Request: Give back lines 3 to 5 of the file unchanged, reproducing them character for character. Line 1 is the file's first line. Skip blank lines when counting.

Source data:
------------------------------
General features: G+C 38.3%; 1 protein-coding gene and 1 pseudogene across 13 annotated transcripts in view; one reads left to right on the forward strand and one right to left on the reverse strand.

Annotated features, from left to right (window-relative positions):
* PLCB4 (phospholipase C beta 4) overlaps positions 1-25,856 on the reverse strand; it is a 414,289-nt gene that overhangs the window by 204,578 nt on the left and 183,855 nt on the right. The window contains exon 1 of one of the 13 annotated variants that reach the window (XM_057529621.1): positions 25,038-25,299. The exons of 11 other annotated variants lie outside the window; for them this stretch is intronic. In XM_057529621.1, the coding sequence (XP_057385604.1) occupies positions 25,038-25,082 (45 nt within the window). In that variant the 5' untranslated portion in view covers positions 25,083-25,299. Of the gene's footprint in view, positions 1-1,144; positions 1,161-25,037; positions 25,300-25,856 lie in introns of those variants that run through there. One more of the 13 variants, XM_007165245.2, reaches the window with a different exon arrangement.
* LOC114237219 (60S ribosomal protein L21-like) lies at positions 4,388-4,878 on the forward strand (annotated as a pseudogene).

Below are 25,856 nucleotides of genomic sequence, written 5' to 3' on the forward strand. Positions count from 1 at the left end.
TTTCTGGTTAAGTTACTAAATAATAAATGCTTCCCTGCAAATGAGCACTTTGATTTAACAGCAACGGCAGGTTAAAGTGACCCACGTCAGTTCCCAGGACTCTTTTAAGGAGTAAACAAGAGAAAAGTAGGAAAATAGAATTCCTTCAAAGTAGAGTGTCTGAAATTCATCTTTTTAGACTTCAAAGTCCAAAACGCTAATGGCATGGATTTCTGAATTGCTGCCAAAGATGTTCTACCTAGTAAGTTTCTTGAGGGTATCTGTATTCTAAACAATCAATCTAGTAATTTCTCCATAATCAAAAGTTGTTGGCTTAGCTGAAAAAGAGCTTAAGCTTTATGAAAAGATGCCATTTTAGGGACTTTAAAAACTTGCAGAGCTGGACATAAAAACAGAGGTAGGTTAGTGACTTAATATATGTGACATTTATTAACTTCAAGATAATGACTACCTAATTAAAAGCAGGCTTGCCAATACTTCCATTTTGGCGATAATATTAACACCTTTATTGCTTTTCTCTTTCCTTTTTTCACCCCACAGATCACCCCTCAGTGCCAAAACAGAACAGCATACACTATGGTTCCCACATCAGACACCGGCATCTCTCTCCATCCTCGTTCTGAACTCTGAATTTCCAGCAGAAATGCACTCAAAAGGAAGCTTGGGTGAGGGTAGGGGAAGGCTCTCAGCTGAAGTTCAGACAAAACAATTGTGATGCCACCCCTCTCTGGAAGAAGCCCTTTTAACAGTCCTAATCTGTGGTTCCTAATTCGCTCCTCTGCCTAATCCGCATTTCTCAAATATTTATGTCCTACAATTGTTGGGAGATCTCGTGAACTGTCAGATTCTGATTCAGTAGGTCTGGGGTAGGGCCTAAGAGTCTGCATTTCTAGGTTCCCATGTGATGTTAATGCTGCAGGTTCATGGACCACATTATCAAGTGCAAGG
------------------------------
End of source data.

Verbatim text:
* PLCB4 (phospholipase C beta 4) overlaps positions 1-25,856 on the reverse strand; it is a 414,289-nt gene that overhangs the window by 204,578 nt on the left and 183,855 nt on the right. The window contains exon 1 of one of the 13 annotated variants that reach the window (XM_057529621.1): positions 25,038-25,299. The exons of 11 other annotated variants lie outside the window; for them this stretch is intronic. In XM_057529621.1, the coding sequence (XP_057385604.1) occupies positions 25,038-25,082 (45 nt within the window). In that variant the 5' untranslated portion in view covers positions 25,083-25,299. Of the gene's footprint in view, positions 1-1,144; positions 1,161-25,037; positions 25,300-25,856 lie in introns of those variants that run through there. One more of the 13 variants, XM_007165245.2, reaches the window with a different exon arrangement.
* LOC114237219 (60S ribosomal protein L21-like) lies at positions 4,388-4,878 on the forward strand (annotated as a pseudogene).

Below are 25,856 nucleotides of genomic sequence, written 5' to 3' on the forward strand. Positions count from 1 at the left end.